Foreign Minister Julie Bishop has come under strong criticism from members of an advisory group that the Minister established just this year. Members of the Multi-Stakeholder Advisory Group on the Implementation of the UN Guiding Principles on Business and Human Rights were disappointed that their recommendations have been dismissed outright by the Foreign Minister.
After extensive engagement, the group (which includes representatives from business, academia and civil society) recommended unanimously in July that Australia should develop a National Action Plan (NAP) on Business and Human Rights, in line with many of its international peers.
The Plan would have set out a range of policy reforms to implement Australia’s international law obligations in this area and enhance protections for those harmed by Australian business activities. Australia has been criticised by the United Nations for its inadequate regulation in this area and for failing to properly investigate or address serious human rights abuses by Australian companies, including by contractors running its offshore detention centres.
The Advisory Group received a letter from the Foreign Minister late last week advising them that the government was “not proceeding with a [NAP] at this time.”
Dr David Cooke, Chair and Managing Director, Konica Minolta Australia:
"I would like to applaud the Government on its recent decision to pursue legislation on Modern Slavery in Supply Chains. In light of this it is particularly disappointing, and seemingly inconsistent, that the Government will not proceed with the recommendation of a National Action Plan. Businesses across Australia are looking to the Government for leadership, direction and a framework through which to move forward on honouring their human rights commitments."
Professor Paul Redmond, a corporations law and corporate governance expert from the University of Technology Sydney:
"A NAP is simply a policy document setting out a government’s approach to business and human rights issues, and its expectations of business. Adopting a NAP would give sorely needed guidance to Australian businesses in this key area of corporate sustainability, and place them on an equal footing with competitors in international markets."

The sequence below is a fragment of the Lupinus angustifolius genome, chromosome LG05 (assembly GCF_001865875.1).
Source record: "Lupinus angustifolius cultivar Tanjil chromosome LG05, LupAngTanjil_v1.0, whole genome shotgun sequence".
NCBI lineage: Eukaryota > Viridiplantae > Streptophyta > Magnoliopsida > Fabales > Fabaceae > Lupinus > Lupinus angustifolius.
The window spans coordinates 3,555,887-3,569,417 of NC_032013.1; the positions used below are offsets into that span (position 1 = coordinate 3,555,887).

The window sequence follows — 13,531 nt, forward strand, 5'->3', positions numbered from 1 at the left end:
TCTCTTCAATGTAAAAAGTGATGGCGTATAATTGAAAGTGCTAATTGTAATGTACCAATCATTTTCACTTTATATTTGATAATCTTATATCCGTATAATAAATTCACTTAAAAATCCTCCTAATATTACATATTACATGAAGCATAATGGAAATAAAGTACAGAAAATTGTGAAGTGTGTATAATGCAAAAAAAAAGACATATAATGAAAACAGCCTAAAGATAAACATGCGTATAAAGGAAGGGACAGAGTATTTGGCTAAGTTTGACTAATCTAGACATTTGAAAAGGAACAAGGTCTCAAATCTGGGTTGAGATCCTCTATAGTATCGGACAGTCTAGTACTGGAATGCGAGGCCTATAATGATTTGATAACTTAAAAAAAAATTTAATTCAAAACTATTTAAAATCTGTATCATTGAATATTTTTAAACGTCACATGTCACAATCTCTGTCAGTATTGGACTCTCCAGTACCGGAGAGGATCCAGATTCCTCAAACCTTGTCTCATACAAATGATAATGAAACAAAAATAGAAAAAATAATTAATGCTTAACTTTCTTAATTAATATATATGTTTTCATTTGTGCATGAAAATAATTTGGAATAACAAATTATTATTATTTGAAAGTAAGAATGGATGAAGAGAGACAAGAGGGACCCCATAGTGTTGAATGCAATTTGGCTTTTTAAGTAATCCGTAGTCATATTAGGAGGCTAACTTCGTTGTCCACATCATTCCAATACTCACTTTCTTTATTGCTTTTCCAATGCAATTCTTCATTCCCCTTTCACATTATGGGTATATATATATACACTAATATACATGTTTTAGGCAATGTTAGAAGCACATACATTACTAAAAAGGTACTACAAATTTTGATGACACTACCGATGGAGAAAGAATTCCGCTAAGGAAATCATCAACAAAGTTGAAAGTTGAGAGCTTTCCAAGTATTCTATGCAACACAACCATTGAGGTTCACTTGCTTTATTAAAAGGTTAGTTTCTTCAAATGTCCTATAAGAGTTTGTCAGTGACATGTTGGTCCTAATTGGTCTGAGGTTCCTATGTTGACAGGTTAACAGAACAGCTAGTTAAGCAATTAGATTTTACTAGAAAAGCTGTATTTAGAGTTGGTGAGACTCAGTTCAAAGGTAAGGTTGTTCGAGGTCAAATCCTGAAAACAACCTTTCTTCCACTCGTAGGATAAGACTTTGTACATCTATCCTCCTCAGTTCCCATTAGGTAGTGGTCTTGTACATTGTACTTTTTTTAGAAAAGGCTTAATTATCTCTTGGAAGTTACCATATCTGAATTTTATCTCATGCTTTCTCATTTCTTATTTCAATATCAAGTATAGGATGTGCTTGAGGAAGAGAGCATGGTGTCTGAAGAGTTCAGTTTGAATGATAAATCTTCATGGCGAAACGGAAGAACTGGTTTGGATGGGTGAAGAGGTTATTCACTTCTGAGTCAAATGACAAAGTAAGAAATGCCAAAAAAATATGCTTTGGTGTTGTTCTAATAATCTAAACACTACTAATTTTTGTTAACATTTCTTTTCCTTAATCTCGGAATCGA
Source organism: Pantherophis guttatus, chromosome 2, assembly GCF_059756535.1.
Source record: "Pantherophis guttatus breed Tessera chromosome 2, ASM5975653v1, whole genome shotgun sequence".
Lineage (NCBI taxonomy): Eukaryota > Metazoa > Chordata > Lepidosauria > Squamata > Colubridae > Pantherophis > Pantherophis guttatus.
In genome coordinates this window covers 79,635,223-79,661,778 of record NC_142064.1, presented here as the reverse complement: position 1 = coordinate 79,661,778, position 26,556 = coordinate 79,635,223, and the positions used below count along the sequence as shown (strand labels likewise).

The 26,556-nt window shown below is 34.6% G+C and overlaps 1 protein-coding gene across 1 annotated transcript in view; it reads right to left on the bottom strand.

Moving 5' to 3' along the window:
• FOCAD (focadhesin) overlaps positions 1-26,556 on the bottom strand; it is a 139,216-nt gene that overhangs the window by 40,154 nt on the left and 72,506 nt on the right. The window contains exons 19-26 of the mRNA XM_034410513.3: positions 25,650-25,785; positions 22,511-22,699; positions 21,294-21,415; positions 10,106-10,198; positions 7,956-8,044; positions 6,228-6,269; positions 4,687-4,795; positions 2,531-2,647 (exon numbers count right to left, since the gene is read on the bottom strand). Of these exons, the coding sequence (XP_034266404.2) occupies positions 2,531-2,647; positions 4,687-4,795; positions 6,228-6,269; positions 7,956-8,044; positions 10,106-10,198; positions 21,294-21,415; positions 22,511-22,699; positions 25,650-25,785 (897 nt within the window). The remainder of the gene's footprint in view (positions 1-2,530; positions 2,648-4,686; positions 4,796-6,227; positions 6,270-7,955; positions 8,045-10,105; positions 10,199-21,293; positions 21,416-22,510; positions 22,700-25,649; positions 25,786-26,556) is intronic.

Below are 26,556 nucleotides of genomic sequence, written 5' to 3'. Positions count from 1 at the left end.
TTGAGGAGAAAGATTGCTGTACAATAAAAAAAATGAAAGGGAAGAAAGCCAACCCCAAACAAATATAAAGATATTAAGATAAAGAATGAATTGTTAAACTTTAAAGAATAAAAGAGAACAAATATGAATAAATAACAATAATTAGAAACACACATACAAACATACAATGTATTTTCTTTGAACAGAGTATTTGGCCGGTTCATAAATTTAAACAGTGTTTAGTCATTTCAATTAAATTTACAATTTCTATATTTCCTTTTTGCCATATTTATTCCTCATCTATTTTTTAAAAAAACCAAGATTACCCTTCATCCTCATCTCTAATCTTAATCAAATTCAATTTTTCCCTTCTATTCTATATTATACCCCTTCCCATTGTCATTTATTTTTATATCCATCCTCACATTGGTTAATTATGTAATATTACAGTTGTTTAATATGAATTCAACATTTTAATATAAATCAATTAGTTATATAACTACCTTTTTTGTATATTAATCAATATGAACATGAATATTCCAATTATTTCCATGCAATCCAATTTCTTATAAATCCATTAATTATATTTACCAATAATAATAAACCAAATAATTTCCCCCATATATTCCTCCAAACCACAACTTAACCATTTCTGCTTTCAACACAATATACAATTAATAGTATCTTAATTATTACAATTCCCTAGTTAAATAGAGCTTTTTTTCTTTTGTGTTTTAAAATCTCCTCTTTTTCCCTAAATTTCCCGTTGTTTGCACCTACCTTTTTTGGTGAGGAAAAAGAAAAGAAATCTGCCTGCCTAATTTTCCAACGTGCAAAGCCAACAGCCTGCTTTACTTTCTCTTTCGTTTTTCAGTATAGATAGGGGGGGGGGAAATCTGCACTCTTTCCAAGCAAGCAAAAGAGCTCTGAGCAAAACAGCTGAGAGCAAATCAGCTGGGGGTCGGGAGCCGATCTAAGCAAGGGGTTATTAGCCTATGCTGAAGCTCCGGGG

Keren Adams, Director of Legal Advocacy at the Human Rights Law Centre:
"It is astonishing that only one day into its term on the Human Rights Council, the Australian Government is already walking away from the advice of its own Advisory Group on business and human rights. If it is to have credibility on the Council, the Government needs to lift its game on human rights at home, and to encourage Australian business to do the same."
Brynn O’Brien, Executive Director of the Australasian Centre for Corporate Responsibility:
"What is really lacking in Australia is government leadership. This move by the Foreign Minister fails businesses who are crying out for guidance on addressing these complex issues, and investors who are looking for companies to address serious risks. Most importantly, it fails people and communities who are unable to enjoy the full range of human rights due to the impacts of Australian business."
Associate Professor Justine Nolan, of the Faculty of Law at the University of New South Wales:
"Australia is falling behind other countries in this area. Members of the expert advisory group from business, civil society and academia worked collaboratively to provide the government with practical guidance on how to proceed. It is perhaps not coincidental that once Australia secured its seat on the UN Human Rights Council, government interest in developing a business and human rights national action plan diminished."
The Government’s move follows the release of two reports in recent weeks showing many Australian companies are not adequately living up to their human rights responsibilities:
- A report by the Australasian Centre for Corporate Responsibility (ACCR) found that Australian companies, for the most part, fail to adequately respond to human rights risks in their operations and supply chains. On a methodology which scored 23 Australian listed companies out of 100, the ACCR report found that the Australian average score was only 32. http://www.accr.org.au/report
- A report by consulting firm KPMG found that the biggest 100 Australian entities by revenue “lag the world on average in acknowledging human rights as a business issue, while less than half recognise climate change as a financial risk in their annual reports.” https://www.businessinsider.com.au/australian-companies-lag-the-rest-of-the-world-when-it-comes-to-corporate-responsibility-2017-10
The experts called on the government to publicly release the recommendations of the Advisory Group and to reconsider its decision not to proceed with a National Action Plan.
For interviews or further information please call:
Michelle Bennett, Director of Communications, Human Rights Law Centre: 0419 100 519
Associate Professor Justine Nolan, UNSW: 0425 260 496
Brynn O’Brien, Executive Director ACCR: 0423 951 316